Industry: water, steel & energy

Gee, Kevan (1 of 4). An Oral History of the Electricity Supply in the UK

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  • Recording date

    2015-03-11, 2015-03-12

  • Recording locations

    Interviewee's home, Rugeley

  • Interviewees

    Gee, Kevan, 1945- (speaker, male)

  • Interviewers

    Lean, Thomas (speaker, male)

  • Abstract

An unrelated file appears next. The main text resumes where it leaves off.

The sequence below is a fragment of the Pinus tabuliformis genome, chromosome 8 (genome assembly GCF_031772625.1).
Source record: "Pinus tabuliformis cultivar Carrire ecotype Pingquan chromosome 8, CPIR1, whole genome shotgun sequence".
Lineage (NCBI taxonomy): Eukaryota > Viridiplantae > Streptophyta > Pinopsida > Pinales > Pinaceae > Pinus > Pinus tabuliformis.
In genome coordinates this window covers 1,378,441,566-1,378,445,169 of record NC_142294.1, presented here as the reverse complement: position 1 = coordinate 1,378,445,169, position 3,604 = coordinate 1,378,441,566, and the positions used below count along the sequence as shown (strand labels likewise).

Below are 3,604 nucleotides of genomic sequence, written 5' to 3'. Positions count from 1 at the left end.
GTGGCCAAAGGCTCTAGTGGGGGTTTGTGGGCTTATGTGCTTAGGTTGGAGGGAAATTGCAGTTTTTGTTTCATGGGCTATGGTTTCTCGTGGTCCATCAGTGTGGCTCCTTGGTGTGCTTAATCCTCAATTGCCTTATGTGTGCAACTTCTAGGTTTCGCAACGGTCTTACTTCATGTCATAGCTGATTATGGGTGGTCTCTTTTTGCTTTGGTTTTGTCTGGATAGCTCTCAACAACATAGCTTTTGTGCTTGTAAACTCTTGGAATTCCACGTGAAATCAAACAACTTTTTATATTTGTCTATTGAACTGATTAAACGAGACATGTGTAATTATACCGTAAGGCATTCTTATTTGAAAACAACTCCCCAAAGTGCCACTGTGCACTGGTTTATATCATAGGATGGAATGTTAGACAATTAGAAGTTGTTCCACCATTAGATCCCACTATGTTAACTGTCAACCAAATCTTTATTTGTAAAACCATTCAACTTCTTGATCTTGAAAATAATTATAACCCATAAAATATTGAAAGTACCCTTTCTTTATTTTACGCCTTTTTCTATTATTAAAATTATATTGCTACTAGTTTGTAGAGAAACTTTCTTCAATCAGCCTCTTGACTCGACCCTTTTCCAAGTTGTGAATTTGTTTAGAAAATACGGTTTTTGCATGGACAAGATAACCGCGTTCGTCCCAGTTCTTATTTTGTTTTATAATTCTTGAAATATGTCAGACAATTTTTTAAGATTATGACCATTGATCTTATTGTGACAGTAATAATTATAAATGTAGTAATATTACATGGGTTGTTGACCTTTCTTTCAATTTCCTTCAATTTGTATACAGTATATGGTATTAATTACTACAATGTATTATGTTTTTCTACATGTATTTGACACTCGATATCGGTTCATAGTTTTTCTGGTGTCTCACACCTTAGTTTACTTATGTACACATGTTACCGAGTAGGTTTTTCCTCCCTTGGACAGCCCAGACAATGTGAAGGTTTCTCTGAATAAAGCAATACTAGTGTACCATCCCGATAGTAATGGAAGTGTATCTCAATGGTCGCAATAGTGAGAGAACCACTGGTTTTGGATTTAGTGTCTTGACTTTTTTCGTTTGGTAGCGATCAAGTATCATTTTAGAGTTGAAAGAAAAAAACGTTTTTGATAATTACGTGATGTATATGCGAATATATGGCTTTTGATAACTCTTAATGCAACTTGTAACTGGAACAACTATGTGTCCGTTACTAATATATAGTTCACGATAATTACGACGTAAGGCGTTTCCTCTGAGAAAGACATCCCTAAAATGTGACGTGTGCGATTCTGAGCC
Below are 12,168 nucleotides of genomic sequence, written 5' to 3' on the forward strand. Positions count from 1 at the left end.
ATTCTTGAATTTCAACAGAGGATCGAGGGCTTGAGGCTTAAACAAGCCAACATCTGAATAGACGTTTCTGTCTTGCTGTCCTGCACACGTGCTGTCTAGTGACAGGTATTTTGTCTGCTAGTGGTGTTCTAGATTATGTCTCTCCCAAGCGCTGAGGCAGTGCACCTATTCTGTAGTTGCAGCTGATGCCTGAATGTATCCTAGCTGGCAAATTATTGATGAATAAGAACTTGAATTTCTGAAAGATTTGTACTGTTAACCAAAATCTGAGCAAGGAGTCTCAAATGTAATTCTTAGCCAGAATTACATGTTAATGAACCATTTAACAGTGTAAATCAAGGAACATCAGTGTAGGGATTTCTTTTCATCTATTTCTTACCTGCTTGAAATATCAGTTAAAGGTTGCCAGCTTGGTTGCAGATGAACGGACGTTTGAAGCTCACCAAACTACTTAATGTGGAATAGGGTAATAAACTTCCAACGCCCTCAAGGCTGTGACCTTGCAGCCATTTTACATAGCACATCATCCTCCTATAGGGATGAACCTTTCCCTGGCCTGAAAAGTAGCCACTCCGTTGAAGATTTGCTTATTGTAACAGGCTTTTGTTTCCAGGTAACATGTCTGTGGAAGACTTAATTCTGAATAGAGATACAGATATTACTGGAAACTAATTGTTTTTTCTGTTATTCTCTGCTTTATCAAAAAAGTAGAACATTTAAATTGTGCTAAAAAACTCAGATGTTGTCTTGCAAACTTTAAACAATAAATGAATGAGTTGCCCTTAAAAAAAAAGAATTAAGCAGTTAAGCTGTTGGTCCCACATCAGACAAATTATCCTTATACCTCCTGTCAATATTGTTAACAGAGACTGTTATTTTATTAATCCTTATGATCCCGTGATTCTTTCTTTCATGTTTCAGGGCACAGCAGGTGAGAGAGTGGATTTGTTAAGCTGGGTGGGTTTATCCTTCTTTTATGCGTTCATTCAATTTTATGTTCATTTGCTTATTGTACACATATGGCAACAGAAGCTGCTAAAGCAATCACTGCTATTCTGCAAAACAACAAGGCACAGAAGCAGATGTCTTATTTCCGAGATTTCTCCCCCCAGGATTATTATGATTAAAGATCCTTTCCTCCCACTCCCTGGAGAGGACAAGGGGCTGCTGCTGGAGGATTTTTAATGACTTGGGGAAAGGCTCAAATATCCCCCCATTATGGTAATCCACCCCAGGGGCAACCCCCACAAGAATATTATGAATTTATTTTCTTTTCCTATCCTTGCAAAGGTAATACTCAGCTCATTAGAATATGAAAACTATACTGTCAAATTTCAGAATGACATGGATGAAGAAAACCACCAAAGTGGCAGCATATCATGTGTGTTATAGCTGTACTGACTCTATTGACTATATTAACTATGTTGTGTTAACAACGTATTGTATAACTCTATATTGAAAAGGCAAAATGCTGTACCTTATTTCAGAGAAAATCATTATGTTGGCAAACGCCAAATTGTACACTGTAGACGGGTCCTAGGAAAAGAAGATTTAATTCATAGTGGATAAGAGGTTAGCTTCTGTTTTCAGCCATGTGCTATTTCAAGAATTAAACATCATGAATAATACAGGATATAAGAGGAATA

Part 1: Comments on childhood: born in centre of Rugeley, 1945; description of flat roofed 'London House' tenement style home, shared with maternal grandparents, outside toilet, cracks in walls, no electricity, gas mantle lighting; father conscripted and sent to India, KG not seeing him until age of 3, leading to difficult relationship afterwards. [05:00] Remarks on family and upbringing: mother working, KG raised by grandparents; KG relationship with father improving after he married and left home, and understood difficulties faced by father on return to family after years away; KG rejection of father on his returning from India. [06:50] Comments on parents and grandparents: mother Gwyneth, Welsh mining background, KG grandparents moving to work in Rugeley; father Albert, growing up in tied estate cottages, difficult childhood due to death of his father, loss of home, difficult relationship with his step father; relationship with grandparents, KG doted on by maternal grandparents, paternal grandparents less sentimental but pleasant; KG fussed over by aunts; family relationships strained by father's return from years away in Army; [10:50] father's service in India; father working for English Electric in Stafford on switchgear, disappointed by not being called up to RAF; father leaving English Electric to work for Lancashire Dynamo Company; description of outgoing but strict father. [14:25] Description of modern council house moved into when KG was 4: contrast of new and old home; description of modern appliances; advantages of garden; open countryside to play in nearby. [17:10] Further remarks on parents: difficult relationship with father; feisty left wing outlook of mother leading to bickering over Tory outlook of father, giving KG a balanced outlook on life; mentions mother becoming a trade union official at Lucas, KG maternal grandfather a well educated community minded man; [20:15] gregarious nature of parents, good social lives; birth of KG younger brother and sister, large age gap between KG and siblings; KG and brother attending grammar school, younger brother studying chemistry degree and working on mineral exploration; mentions parents mellowing by later children; contrast of mother's modern outlook with father's traditional views, traditional split of domestic activities; mother's wartime experience giving her an independent outlook on life; mentions parent's bickering. [24:20] Remarks on religion: mother's chapel background, father brought up strictly Church of England; parents not attending church, but expecting KG to; KG attending small Church of England and Congregationalist Churches at different times; anecdote about grandmother's swearing. [26:15] Remarks on Rugeley in the 1950s: coal mining town; lists small industries in town; rural farming area. [27:40] Remarks on: father attending grammar school with scholarship but leaving early; details of father's work in English Electric as a fitter and progress chaser; influence of parents on KG, contrast of parents' politics leaving KG with broad-minded politically liberal outlook; farmworkers tending to be conservative in outlook; outline of father's conservative political beliefs, but having to admit goodness of National Health Service; mother's admiration of Aneurin Bevan; father loosing home in tied cottage in childhood; contrast of parents' views on community and state support; [33:50] parents meeting during war; father's colleagues at Lancashire Dynamo making televisions for their own use, leading to family having television in 1950s, KG watching 'Muffin the Mule' and other children's programmes, little television on in day. [37:10] Remarks on KG interests: enjoying countryside activities after house move; bird nesting, to a code of practice, KG collecting eggs in box; father's knowledge of wildlife; Observers Book of Birds'; fishing, shooting air rifles; [pause 39:35] KG taking to outdoor life, parents expecting children to play outdoors; describes outdoor activities, such as crayfishing, dam building, conkers, fruit picking, whittling, catapults, outdoor games; few toys after war, second hand bicycles, peddle car made by father at work; [43:40] cycling locally, anecdote about cycling to Stone aged 8; visiting Cannock Chase forestry area; KG friends introducing him to outdoors life, such as fishing and shooting air rifles; holidays in South Wales with mothers relatives, fathers relative more reticent. [47:00] Remarks on days out organised by working men's club: no holidays at seaside in childhood; visits to seaside towns such as Rhyl, Blackpool, New Brighton, and Belle Vue theme park in Manchester; grandfathers' involvement in working men's club and comrades club; pocket money and sandwiches for trips; long journeys by old buses; anecdote about variable conditions and age of buses, accompanied by breakdown bus on long journeys; occasional travel by excursion train. [51:15] Remarks on primary schools: KG attending local Church of England [CoE] infant and junior schools; KG passing 11 plus exams then attending local grammar school; strict and old teachers in CoE school, no sport facilities other than nearby football field; strict discipline in primary schools; church attendance expected, vicar doing religious educational talks; wife's Catholic school even moire religious; caning in junior school for misdemeanour’s; KG a timid pupil; anecdote about caning of boy who was talking during final school assembly; KG not caned but smacked for talking; [58:00] c150 pupils in junior school until large increase in numbers caused by influx of coal miners, including Poles, at time of opening of new Lee Hall Colliery; construction of new schools and buildings to accommodate extra pupils; changes in school pupil hierarchy as social organisation rearranged itself; many new pupils from very poor backgrounds, mentions odd clothing of poor pupils; progressive views and forward looking methods of teacher Mr Sandbrook; some teachers at junior school also teaching KG father. [1:04:10] Remarks on grammar school: KG not enjoying school before, KG gaining confidence in grammar school; Mr Sandbrook supportive at junior school, KG finding 11 plus a reasonable experience; culture shock of being further down the class when he joined grammar School; mixed grammar school buildings, sports facilities, seemed large at time; mentions studying Latin, French; KG not working hard in latter years, father buying milk round suggesting a job for KG after school; [1:09:30] teachers advising KG to work harder, KG not getting on with father when he joined milk round. [1:09:45] Remarks on KG leaving school to work with father on milk round: KG disagreements with father in teenage years; small pay, in contrast to KG friends who worked in professional trainee roles in mines, mines paying well, or went to university. [1:12:30] Remarks on KG taking part time work in afternoon on farm: KG loving farm work; [pause phone 1:13:00] mixed farm bringing range of work, crops, animals, tractor driving; KG adapting to hard heavy work; KG getting on well with farmer, KG leaving father's milk round to work full time on farm; outline of days work, long days at harvest time; KG enjoying the solitude and physical work; pay not much. [1:16:35] Remarks on milk round: early morning starts, but free afternoons; enjoying freedom of being out and about; good experience of mixing with people; mix of town and country round; milk delivered from larger dairy in Market Drayton; self built cold room at new house in Breerton; typical seven day working week; anecdote about KG embarrassment over a mistake with free milk for pregnant women; KG enjoying work apart from friction with father; JG annoyance over brother-in-law being paid more by father for doing KG job after he left to work on farm. [1:22:55] Remarks on KG return milk round from farming: KG marriage needing he needed better paid job; KG approached by owner of a milk round to buy his round; KG still working on farm part time; mentions children being born; KG selling milk round to larger diary but continuing to work on a different milk round. [1:24:30] Remarks on: courtship arranged through family and friends setting them up, meeting wife at Saturday night dance; KG marriage in 1968, purchase of milk round in 1967. [1:25:40] Further remarks on milk round: rounds valued on gallons of milk sold; KG paying off milk round on a monthly basis; KG driving milk van not electric float; working for a larger milk company allowing KG luxury of a day off a week and holiday time, expectation he worked on a different round; [pause 1:28:50] KG working life always allowing him freedom and movement, size of power station in doors but with similar freedom. [1:29:30] Comments on building of Rugeley A Power Station c1959: KG aunts marrying construction workers; KG father delivering milk to station contractors; contractors' village on site, earthworks; local people grateful for prospects of power station bringing jobs and security for coal mine; culture shock of giant power station cooling towers emerging; anecdote about power station ruining television reception in area; KH never thinking of working there, but supplying milk to contractors; KG impressed by how well contractors were paid; Power station not employing as many people as mines, early staff drafted from other stations; many of KG school friends working in mine.